New Weapon Against Arrhythmias

Implantable cardioverter defibrillators benefit both men and women

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THURSDAY, Nov. 11, 2004 (HealthDayNews) -- Women, as well as men, may benefit from implantable cardioverter defibrillators (ICDs), says a study by researchers at Northwestern University in Chicago.

ICDs help prevent death from heart arrhythmias, which are changes in the normal sequence of electrical impulses that control heart rhythm. Arrhythmias can cause abnormally fast or slow or irregular heart rhythms.

The study of 458 people with non-ischemic cardiomyopathy found a significant reduction in arrhythmic death in both male and female patients who received an ICD. Death from all causes declined by 40 percent among men who received an ICD, while there was no decline in death from all causes among women who received an ICD.

But the study authors said this lack of reduction among women was the result of an increase in non-cardiovascular causes of death such as cancer, infection and stroke.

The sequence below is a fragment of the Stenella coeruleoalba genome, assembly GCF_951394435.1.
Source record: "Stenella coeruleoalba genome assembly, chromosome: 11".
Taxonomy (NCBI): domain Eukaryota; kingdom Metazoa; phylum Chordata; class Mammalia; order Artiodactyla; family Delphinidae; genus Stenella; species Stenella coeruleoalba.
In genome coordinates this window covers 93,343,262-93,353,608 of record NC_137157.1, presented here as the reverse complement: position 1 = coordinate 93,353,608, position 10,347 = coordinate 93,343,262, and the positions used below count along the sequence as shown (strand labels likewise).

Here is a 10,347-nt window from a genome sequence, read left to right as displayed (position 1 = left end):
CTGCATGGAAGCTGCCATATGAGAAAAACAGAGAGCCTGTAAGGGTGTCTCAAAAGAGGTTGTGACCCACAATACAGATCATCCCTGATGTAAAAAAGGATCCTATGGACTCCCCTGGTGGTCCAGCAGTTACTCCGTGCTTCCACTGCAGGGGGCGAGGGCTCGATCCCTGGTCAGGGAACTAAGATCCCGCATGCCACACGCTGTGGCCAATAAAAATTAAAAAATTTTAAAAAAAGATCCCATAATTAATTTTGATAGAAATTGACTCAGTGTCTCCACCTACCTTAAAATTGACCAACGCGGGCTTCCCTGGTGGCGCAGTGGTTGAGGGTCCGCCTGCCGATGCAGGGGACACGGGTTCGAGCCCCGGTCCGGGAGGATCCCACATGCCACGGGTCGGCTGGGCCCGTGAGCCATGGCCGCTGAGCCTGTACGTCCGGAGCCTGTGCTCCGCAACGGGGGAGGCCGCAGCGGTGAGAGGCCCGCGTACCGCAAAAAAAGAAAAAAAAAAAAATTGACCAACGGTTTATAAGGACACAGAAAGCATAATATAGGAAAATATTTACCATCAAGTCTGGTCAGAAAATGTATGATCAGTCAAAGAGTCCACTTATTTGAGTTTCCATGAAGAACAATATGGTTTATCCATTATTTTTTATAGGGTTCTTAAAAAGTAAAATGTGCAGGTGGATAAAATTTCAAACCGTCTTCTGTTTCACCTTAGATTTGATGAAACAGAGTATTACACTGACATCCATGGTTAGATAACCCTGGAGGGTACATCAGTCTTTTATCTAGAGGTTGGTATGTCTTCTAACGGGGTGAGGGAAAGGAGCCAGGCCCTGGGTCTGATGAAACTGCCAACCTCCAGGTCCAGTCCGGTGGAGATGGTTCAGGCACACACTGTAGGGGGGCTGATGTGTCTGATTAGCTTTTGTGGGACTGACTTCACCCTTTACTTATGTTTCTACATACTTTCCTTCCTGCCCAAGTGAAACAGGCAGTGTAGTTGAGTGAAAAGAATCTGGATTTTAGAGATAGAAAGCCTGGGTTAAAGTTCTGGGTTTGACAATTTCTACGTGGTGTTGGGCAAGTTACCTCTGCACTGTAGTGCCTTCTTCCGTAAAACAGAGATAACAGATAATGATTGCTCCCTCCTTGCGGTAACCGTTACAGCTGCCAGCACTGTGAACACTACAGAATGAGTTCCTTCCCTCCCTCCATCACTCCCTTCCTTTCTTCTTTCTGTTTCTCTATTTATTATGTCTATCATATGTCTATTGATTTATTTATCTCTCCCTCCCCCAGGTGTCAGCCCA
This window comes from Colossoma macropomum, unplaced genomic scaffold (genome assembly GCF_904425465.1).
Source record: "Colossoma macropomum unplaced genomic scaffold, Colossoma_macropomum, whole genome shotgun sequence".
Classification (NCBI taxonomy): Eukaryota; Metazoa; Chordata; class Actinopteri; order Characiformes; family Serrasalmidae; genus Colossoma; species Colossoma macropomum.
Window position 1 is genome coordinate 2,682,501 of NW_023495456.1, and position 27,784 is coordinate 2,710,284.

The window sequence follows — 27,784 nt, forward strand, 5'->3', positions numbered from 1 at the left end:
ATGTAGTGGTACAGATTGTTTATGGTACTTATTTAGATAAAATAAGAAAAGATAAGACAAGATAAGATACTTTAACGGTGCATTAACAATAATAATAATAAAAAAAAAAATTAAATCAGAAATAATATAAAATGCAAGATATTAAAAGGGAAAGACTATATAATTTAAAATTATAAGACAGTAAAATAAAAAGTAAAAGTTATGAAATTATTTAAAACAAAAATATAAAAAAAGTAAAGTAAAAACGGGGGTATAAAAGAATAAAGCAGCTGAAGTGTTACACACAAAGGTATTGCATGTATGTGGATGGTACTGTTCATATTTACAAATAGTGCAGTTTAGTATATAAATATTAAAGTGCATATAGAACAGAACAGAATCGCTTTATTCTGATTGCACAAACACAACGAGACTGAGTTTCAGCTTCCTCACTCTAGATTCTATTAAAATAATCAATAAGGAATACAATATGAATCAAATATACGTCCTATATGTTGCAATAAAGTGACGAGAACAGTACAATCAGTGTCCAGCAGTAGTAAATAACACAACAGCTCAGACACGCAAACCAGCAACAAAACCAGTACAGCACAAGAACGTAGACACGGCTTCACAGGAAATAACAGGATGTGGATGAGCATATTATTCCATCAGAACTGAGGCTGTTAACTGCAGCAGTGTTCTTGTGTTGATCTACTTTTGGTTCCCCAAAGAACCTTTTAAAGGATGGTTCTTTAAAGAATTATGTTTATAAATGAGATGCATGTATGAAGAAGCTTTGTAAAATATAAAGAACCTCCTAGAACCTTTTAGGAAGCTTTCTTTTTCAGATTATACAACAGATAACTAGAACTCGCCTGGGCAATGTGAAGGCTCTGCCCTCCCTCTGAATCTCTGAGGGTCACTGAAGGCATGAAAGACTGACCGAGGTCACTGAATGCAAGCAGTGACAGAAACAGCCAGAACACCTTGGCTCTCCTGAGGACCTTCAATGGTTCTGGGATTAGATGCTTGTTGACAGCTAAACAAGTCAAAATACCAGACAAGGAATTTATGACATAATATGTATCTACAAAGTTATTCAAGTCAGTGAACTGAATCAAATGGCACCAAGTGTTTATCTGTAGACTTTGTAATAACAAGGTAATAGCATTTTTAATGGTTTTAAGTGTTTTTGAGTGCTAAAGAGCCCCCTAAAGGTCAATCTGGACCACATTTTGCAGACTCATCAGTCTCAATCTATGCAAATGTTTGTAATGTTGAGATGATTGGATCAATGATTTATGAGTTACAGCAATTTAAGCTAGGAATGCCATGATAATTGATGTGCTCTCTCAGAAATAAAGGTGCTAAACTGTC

"None of these appeared to be a complication of defibrillator placement. It appears to be a statistical aberration, a matter of bad luck in a small number of patients," Dr. Alan Kadish, a professor of medicine at the Feinberg School of Medicine at Northwestern, said in a prepared statement.

The study concluded that ICDs in women did prevent death from arrhythmias and that women with cardiomyopathy should be offered ICDs to prevent death from arrhythmias.

Cardiomyopathy is a disease that causes the heart to become larger and weaker. The heart loses its ability to pump blood and heart rhythm can be disrupted. Cardiomyopathy can be caused by blocked blood vessels (ischemic cardiomyopathy) or by heredity, infections, alcohol abuse, toxins and other medical problems.

"We need more work to prove that [arrhythmia] prevention with ICD placement is as beneficial in women as men. But we suspect that it is," Kadish said.

The study was presented this week at the American Heart Association's scientific sessions in New Orleans.

More information

The American Heart Association has more about arrhythmias.

SOURCE: American Heart Association, news release, Nov. 9, 2004


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